John Barricelli was a familiar face to me as one of the chefs on the show "Everyday Food."
But I didn't realize until I got my hands on "The SoNo Baking Company Cookbook" (Clarkson Potter) that not only was he an affable personality but he had the baking pedigree to boot. I've really built up my cookbook collection over the past couple of years, so it's not surprising that I already have a few baking cookbooks that promise to offer "the best sweet and savory recipes for every occasion" as this one does.
That's why I was rather halfhearted about diving into this book about Barricelli's Connecticut bakery. until the Coconut Chocolate Chip Bars recipe caught my eye. My diet went downhill from there. Where these bars were irresistible, however; the chocolate mousse was delicious but forgettable, and the rugelach recipe was just m'eh and forced me to improvise as the recipe began to fall apart. (Stay tuned for my in-depth posts on each of these).
The book jacket also promises to delight newbies as well as aficionados, but at the same time I think this book would have done well to pinpoint its audience. Is it the Martha Stewart audience? You'd think so, considering the foreword is from the Domestic Diva herself. Or is it the amateur blogging foodie demographic that needs step-by-step instructions on making pâte sucrée and pâte brisée? I can't tell.
We go from the Euro-chic linzer pastries and French blueberry tartlets to hearty earth-mama multigrain bread and then the Southern charm of the red velvet cupcakes.
I'm happy to own this book as part of my collection as it offers variations on classics such as the mousse, brioche, and brownies. But I can't help but think some googling on the Martha Stewart site would have served the same purpose.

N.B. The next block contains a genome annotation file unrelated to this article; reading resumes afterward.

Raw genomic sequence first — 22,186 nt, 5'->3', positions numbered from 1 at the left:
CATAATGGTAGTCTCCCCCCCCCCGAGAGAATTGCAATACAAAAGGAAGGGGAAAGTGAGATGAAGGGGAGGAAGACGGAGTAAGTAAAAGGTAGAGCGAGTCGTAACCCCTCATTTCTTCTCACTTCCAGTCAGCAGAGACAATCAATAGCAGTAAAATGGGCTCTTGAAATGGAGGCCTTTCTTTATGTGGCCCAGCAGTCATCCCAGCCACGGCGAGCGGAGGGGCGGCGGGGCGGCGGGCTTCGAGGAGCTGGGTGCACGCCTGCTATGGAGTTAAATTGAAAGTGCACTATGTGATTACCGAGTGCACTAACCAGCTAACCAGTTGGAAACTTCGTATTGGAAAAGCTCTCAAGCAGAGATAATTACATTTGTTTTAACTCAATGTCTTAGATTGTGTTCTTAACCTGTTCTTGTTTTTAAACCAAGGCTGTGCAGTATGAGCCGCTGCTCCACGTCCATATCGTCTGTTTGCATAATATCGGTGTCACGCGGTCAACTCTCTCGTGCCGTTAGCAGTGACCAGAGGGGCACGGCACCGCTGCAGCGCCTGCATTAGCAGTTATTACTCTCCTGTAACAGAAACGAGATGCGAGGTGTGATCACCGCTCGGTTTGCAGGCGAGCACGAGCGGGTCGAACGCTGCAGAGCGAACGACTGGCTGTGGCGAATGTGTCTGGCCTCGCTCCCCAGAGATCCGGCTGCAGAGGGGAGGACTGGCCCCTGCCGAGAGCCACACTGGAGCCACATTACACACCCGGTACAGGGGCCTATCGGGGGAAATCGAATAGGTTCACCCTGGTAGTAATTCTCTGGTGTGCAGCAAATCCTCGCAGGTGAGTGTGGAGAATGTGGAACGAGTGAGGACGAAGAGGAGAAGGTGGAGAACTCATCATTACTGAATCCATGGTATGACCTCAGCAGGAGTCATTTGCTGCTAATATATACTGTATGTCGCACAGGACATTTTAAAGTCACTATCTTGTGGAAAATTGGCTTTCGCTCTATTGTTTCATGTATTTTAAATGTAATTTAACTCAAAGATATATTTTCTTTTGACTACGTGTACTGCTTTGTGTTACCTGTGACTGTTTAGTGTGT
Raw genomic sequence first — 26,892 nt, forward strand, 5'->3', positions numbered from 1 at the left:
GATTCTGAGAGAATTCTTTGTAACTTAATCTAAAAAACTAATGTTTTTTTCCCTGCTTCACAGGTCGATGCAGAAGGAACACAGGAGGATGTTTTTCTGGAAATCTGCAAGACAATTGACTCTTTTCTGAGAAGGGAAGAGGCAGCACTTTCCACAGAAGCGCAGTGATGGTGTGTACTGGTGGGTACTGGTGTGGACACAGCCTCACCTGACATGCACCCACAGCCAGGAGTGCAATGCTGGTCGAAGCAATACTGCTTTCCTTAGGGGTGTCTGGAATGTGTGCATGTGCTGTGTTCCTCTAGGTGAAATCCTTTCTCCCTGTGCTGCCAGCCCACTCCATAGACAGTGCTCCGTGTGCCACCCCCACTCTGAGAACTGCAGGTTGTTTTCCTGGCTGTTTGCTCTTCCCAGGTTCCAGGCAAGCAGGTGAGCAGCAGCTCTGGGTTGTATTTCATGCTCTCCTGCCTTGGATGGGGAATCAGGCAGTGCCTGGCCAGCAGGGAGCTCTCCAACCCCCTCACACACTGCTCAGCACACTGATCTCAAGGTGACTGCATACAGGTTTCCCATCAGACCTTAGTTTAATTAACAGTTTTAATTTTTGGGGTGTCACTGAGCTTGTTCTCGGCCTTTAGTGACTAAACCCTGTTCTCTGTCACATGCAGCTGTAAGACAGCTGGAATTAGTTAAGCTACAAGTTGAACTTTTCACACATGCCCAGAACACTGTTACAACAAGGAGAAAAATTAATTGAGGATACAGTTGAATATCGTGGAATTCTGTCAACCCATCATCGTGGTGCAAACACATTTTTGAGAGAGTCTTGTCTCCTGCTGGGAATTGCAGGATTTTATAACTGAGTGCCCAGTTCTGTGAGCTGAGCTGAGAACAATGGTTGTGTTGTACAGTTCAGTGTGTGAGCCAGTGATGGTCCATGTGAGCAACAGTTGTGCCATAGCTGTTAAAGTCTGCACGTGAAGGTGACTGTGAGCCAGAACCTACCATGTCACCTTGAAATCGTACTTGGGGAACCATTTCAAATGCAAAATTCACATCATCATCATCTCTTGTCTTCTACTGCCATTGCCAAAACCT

Should you run out and spend $43.00 Cdn on this book? If you are a die-hard, Martha-Stewart loving baker, maybe. The layout is well thought out: Bolded ingredients, pull-out "Technique Tips" and frame-by-frame photos to illustrate method. But you wouldn't be missing out if you waited for the softcover edition.
In the meantime, here's a recipe from the cookbook, courtesy Random House.
Ginger Cookies – Makes 60
2 cups all-purpose flour
2 teaspoons baking soda
1/4 teaspoon coarse salt
1 teaspoon ground cinnamon
1 teaspoon ground cloves
1 teaspoon ground ginger
1 cup sugar, plus O cup for rolling
3/4 cup (1 1/2 sticks) unsalted butter, at room temperature
1 large egg, at room temperature
1/4 cup unsulfured molasses
1. In a large bowl, whisk together the flour, baking soda, salt, cinnamon, cloves, and ginger; set aside.
2. In the bowl of a standing mixer fitted with the paddle attachment, beat together the sugar and butter on medium speed until light and fluffy, 2 to 3 minutes, scraping down the sides of the bowl halfway through. Beat in the egg and molasses until combined. Reduce the mixer speed to low and gradually add the flour mixture, beating until combined. Transfer the dough to a clean bowl, cover with plastic wrap, and refrigerate until well chilled, about 1 hour (and up to 24 hours).
3. Arrange the oven rack in the middle position. Preheat the oven to 350°F. Line two baking sheets with parchment paper or nonstick silicone baking mats; set aside. Place the extra sugar for rolling on a plate; set aside.
4. Use a 1½-inch ice cream scoop to scoop out the dough, and roll into balls between your hands. Roll the balls in the sugar to coat, and place about 2 inches apart on the prepared baking sheets.
5. Bake one sheet at a time, rotating the sheet two-thirds of the way through the baking time, until the cookies are deep golden brown and the centers are firm, 15 to 20 minutes.
6. Transfer the sheet to a wire rack to cool for 10 minutes. Use a spatula to transfer the cookies to the rack, and let cool completely. Continue to roll and bake the remaining cookies in the same way.
Excerpted from The SoNo Baking Company Cookbook by John Barricelli Copyright © 2010 by John Barricelli. Excerpted by permission of Clarkson Potter, a division of Random House of Canada Limited. All rights reserved. No part of this excerpt may be reproduced or reprinted without permission in writing from the publisher.